First of all, thanks to everyone who responded in some way, either by email or on the blog, or over at Baptistlife.com, to the proposed amendments I plan to bring as a motion at the BGCT annual meeting in Houston this year.  Even if you disagree with the proposals, your input and feedback was welcome, and for the most part, what I received from those who held a different opinion was respectful.  There were a few who couldn’t resist a personal jab or two, or a condescending tone, but for the most part, the debate was friendly, proving, at least to me, that Baptists can discuss differences of opinion in a Christlike manner.

I think I have finally answered all of the emails that were sent.  To those of you who sent them, thank you for taking the time to do so.  If those of you who responded with support would get involved, get your church to elect you as a messenger and show up at the convention in Houston this fall, it would go a long way toward helping get these proposals into consideration.  If you would recruit one other like minded person, that might be just enough support to see this through. 

Somewhere out there, in the churches of the convention, scattered all over the state, are individuals whose leadership ability, combined with their personal experiences and their service in the church, will bring ideas and energy to the table that will help the convention with regard to its future relevance and vitality as it supports missions and ministry cooperation.  Most of them, under the current system, will probably never be asked to serve.  By limiting terms of service, as well as the number of individuals who can be appointed from any individual church, the potential leadership pool can be expanded rapidly.  Including more people not only opens up the convention’s boards and committees to fresh ideas, and makes them far more representative of the various constituencies that exist within the affiliated churches, but it would generate more interest in the BGCT, as a larger number of churches begin to have members who serve on boards and committees.  Those people become BGCT boosters in their local churches. 

Those in opposition to something like this tend to be those who already have some kind of stake in the convention, and whose own interests are served by the status quo.  Personally, I think that is shortsighted.  Considering the size and scope of the mission field that now exists within the state of Texas, and the energy and resources required to have an impact in that field, efforts devoted mainly to ensuring that one particular denominational-political perspective remains in control of the convention’s governance is counterproductive to cooperation, and flies in the face of claims of inclusiveness.  Let’s be genuinely inclusive.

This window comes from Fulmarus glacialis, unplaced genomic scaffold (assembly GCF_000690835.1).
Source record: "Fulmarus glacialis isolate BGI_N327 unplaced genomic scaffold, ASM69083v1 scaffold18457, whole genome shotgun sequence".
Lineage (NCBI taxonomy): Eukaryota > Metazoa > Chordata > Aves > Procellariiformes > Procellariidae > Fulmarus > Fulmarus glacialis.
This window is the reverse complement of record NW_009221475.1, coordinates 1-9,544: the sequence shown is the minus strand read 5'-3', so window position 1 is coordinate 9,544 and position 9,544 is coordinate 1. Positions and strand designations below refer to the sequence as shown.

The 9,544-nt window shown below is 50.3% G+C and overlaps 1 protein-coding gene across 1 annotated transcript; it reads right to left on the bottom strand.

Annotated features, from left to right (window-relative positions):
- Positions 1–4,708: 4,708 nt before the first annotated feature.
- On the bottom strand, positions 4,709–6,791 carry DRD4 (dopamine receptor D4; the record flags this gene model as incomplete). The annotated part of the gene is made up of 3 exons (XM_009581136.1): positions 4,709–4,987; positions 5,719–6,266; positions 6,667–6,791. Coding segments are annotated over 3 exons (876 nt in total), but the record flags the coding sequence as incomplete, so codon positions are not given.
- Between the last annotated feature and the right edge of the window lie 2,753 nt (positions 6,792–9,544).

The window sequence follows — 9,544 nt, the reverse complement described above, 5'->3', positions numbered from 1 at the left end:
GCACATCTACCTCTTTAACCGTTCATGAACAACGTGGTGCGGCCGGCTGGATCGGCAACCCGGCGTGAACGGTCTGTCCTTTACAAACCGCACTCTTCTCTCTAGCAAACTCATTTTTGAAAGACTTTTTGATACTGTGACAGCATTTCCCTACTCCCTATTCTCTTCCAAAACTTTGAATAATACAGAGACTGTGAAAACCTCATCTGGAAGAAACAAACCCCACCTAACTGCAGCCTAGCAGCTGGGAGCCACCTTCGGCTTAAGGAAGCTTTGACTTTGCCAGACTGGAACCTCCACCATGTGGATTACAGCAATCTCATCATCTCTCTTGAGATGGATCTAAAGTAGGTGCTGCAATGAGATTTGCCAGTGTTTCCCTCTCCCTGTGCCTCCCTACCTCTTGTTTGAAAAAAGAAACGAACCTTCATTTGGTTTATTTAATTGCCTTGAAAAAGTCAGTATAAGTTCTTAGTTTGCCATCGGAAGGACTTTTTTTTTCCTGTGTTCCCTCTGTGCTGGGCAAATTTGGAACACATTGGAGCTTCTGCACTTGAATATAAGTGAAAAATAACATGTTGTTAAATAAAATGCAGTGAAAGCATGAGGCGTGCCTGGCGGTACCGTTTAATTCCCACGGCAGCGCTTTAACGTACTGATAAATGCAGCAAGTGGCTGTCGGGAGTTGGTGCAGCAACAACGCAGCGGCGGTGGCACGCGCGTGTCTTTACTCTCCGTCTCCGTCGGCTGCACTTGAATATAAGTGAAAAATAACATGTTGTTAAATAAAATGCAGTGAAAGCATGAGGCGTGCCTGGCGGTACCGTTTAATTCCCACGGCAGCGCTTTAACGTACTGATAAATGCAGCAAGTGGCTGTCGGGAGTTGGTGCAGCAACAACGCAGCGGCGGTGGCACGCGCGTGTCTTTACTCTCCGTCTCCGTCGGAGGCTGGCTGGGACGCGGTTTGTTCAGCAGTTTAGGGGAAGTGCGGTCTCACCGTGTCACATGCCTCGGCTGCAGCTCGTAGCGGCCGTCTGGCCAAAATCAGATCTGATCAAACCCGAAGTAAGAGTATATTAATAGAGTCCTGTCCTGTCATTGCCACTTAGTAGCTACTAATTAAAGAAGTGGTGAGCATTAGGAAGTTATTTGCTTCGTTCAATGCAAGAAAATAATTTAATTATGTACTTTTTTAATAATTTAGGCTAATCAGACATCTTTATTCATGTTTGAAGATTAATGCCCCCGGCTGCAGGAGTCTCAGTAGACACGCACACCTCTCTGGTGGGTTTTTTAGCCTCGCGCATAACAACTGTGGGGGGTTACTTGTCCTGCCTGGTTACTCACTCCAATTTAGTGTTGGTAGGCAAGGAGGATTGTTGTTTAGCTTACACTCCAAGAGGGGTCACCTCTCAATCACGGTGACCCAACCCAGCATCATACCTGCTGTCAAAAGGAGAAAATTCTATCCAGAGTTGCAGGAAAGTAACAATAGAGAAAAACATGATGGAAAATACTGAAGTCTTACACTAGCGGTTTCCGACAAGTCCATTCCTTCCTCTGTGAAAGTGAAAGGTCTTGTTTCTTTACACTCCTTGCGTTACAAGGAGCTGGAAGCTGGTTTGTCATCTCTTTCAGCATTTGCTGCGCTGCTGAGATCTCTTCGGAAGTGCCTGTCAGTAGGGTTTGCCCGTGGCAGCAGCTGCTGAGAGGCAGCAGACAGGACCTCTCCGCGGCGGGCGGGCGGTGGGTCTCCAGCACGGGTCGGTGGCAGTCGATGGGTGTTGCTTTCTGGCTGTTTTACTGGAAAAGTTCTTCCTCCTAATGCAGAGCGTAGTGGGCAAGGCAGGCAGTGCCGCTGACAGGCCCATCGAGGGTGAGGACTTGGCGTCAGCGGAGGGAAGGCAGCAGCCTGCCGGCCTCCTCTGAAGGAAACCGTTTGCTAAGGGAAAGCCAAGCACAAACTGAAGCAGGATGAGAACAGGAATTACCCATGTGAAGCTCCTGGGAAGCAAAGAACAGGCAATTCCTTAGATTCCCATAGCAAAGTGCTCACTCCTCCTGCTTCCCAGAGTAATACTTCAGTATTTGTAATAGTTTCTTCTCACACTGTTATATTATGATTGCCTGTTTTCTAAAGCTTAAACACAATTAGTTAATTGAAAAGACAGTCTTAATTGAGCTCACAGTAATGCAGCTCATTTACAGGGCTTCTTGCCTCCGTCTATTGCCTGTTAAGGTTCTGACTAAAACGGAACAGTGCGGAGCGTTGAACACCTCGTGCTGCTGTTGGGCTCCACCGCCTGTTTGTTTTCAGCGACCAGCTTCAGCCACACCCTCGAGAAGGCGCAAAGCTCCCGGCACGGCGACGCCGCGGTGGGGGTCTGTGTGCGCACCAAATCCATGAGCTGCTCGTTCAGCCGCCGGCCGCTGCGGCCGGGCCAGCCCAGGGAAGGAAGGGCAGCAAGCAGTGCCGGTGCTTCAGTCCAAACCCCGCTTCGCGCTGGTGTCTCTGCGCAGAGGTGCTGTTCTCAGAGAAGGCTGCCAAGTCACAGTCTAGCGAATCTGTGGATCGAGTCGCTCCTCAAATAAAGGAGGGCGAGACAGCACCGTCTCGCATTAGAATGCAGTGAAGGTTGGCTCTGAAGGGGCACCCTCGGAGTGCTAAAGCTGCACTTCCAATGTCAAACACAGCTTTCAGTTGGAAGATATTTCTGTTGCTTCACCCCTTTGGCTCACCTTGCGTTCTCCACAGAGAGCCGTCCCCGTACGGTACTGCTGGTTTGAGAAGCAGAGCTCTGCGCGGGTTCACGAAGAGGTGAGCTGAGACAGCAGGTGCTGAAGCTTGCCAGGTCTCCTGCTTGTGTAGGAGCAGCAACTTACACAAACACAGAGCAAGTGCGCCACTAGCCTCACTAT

My intention in making these proposals was to start a discussion.  It did.  The general gist of the response I received can be put in three categories:

1.  It is about time someone tried to do something to bring true reform to the way the BGCT operates.  The future demands this kind of change at the very least.

2.  While you may find a lot of agreement with what you are trying to do, the establishment in the Baptist building will make sure that your proposals are referred to the executive board, where they will either be squashed, or altered into absolute ineffectiveness. 

3.  You might find even broader support for what you are trying to do if your proposals are not set in stone, but are open to being changed as people offer suggestions which may help get them to a vote on the floor, and perhaps even passed through the convention.

I am absolutely open to any suggestions.  The comment section here is open, as is my email at deepintheheart2009@gmail.com.  Your participation in the discussion is welcome.  If, for some reason, I did not get around to answering your email, send me another one, and I will do my best to respond.

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About LS

I'm 56, happily married for 25 years, B.A., M.A., career educator with experience in education as a teacher and administrator, native Arizonan living in Pennsylvania, working on a PhD and a big fan of the Arizona Wildcats, mainly in football and basketball.